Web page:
Another common error also appears in the “Strasbourg-ESO Catalogue of Galactic Planetaries.” Acker et. al. (1992), which wrongly claims that Williamina P. Fleming discovered NGC 5189 / PNG 307.2-0.34 in 1901, and this is duplicated in many amateur and professional sources. In 1889-99, Fleming was engaged in the search of planetaries by their signature spectra using specific standard photographic methods instigated by the Englishman Edward Pickering. Fleming’s reputation remains as a brilliant astronomical computer, who is often described by others as simply par excellence. In her astronomical career, she had gain some eminence by been involved in the early developments in the stellar spectral classification.  Examining each of the southern plates produced by the Harvard Outstation, at Agrippina in Peru, Fleming discovered fifty-nine nebulae, more than 310 variable stars and ten novae. Later, her work produced one of the first Wolf-Rayet star catalogue of 108 objects in 1912. [6,7] Curiously in 1898, finds her own description of NGC 5189 (Fleming 93) as “Planetary, stellar.”  However, the stated celestial coordinates are totally correct. Although it was already listed in the NGC, her observation essentially rediscovers the nebula as IC4274. This observation was eventually transposed into Dreyer’s second Index Catalogue.  Seeing how NGC 5189 could be viewed as stellar is difficult to understand, as even small spectroscopes show it is obviously nebulose. Perhaps the photographic image of this object was not a good exposure.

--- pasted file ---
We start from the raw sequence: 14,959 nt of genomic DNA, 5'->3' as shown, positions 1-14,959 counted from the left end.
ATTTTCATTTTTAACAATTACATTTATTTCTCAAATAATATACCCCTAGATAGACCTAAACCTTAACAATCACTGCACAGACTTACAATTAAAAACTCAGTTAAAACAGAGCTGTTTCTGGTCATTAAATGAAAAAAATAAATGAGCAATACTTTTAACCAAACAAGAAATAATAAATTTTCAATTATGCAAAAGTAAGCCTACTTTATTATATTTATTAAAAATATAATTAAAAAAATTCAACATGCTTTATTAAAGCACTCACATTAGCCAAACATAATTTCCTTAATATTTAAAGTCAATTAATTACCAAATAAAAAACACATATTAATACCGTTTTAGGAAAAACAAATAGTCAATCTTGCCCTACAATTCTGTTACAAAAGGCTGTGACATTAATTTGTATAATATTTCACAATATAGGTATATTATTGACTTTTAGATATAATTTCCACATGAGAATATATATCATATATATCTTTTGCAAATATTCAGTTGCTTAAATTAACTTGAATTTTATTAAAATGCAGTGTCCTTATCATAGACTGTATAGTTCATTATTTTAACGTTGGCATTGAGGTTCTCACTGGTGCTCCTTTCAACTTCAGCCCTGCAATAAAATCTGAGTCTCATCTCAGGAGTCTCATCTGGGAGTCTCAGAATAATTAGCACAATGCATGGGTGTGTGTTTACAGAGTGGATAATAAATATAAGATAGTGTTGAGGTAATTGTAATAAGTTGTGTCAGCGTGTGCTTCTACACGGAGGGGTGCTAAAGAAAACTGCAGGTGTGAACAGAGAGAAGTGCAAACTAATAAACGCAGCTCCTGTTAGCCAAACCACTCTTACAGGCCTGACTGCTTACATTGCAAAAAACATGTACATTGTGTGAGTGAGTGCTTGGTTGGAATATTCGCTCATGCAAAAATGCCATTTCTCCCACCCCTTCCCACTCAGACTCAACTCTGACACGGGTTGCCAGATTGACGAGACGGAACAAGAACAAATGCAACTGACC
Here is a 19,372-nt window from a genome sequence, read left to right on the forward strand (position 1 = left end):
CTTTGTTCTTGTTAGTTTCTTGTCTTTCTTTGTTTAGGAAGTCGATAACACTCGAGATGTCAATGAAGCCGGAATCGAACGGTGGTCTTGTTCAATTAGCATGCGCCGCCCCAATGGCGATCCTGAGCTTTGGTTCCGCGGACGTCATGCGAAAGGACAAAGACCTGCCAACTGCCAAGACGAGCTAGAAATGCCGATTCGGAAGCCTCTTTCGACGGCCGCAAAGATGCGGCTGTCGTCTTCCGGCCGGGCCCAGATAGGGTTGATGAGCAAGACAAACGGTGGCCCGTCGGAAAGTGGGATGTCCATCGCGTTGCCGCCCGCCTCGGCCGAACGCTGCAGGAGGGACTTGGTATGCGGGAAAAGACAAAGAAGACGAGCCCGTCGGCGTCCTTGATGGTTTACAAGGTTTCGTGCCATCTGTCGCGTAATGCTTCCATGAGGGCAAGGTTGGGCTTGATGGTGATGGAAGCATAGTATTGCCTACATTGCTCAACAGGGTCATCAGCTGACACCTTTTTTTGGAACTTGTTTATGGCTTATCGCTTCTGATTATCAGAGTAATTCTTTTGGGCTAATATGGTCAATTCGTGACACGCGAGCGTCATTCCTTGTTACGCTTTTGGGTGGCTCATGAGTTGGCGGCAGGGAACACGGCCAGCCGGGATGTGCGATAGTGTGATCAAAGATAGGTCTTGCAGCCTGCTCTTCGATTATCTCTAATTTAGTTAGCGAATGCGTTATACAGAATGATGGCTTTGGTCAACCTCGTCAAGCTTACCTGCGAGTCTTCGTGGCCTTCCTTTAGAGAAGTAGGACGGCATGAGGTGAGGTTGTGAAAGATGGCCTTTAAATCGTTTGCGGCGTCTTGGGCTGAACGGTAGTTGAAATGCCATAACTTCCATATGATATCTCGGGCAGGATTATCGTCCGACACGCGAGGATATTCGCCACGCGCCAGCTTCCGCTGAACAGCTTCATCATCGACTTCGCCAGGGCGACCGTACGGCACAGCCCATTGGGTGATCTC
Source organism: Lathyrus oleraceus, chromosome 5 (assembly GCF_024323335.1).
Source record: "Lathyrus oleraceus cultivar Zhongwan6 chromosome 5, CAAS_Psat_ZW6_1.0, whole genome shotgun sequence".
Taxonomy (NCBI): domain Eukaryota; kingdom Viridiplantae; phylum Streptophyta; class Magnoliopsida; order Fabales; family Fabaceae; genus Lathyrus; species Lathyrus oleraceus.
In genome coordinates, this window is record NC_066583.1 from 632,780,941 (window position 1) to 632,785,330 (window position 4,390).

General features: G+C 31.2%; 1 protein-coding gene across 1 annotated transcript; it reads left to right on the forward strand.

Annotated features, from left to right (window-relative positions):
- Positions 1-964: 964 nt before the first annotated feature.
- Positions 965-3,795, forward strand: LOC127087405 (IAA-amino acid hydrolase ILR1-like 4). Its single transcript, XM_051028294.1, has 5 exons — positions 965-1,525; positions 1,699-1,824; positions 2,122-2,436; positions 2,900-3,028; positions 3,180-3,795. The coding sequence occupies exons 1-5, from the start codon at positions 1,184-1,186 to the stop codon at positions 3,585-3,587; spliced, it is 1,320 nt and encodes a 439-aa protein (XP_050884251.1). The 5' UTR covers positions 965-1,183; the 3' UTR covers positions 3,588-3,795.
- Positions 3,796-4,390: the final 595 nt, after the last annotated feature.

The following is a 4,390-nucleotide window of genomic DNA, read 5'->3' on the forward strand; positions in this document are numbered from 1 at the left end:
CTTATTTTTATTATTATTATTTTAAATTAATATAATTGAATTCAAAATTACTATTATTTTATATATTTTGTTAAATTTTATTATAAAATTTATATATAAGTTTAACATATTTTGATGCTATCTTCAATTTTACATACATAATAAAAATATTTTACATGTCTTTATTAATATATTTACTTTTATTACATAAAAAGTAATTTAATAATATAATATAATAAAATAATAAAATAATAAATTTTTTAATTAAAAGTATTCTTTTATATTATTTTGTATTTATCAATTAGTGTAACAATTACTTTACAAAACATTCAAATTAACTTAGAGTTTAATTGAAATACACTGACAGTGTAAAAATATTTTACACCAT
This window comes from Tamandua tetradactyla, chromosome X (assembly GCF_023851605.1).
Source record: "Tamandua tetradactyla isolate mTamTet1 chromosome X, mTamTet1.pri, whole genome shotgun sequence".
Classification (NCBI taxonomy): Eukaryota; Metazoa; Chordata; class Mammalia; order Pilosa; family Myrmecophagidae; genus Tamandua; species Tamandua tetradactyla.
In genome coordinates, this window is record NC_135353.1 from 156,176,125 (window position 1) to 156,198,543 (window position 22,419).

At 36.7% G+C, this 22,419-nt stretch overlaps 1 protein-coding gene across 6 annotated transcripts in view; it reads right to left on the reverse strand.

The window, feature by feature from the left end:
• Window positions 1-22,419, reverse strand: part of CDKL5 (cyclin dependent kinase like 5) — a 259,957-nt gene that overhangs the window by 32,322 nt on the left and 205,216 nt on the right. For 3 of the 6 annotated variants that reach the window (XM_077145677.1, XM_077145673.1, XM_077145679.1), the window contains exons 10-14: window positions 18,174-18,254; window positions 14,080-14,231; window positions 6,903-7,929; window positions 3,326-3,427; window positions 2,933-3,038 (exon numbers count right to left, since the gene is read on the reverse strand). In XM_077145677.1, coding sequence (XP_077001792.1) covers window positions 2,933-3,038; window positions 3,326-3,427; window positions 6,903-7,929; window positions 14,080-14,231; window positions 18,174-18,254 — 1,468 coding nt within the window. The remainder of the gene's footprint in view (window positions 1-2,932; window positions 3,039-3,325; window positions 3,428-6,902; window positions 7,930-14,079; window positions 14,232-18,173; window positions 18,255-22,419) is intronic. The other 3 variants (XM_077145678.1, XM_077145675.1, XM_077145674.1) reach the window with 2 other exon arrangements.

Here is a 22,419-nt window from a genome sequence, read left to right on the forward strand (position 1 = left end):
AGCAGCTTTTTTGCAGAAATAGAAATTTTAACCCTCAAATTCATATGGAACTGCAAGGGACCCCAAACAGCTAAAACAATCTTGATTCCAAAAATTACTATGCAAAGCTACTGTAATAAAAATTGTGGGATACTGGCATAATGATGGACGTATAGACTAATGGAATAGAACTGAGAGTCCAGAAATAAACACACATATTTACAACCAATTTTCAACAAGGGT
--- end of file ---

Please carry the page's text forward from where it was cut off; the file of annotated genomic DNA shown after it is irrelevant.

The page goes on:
Little observation was conducted by anyone for another fifty years. Most of the more modern observations began in the 1950’s, and most included NGC 5189 in the newer photographic surveys; I.e. Colin Gum as Gum 47 (1955), Rodgers as RCW 76 (1960), and the important Karl G. Henize’s Southern PNe Catalogue or abbreviated as He2 in 1966. (Henize lists NGC 5189 as He2-94) When further observations were obtained, the object’s structure remained questionable. Some were still unconvinced of its PNe status. For example, E.J. Hartung states in AOST1 that it is “…a remarkable gaseous nebula”, but at the time it was still thought as a bright nebula and not a planetary. This confusion continues in the many modern atlases and books. Burnham’s Celestial Handbook Vol.2 (BCH2) also lists it as another bright emission nebula.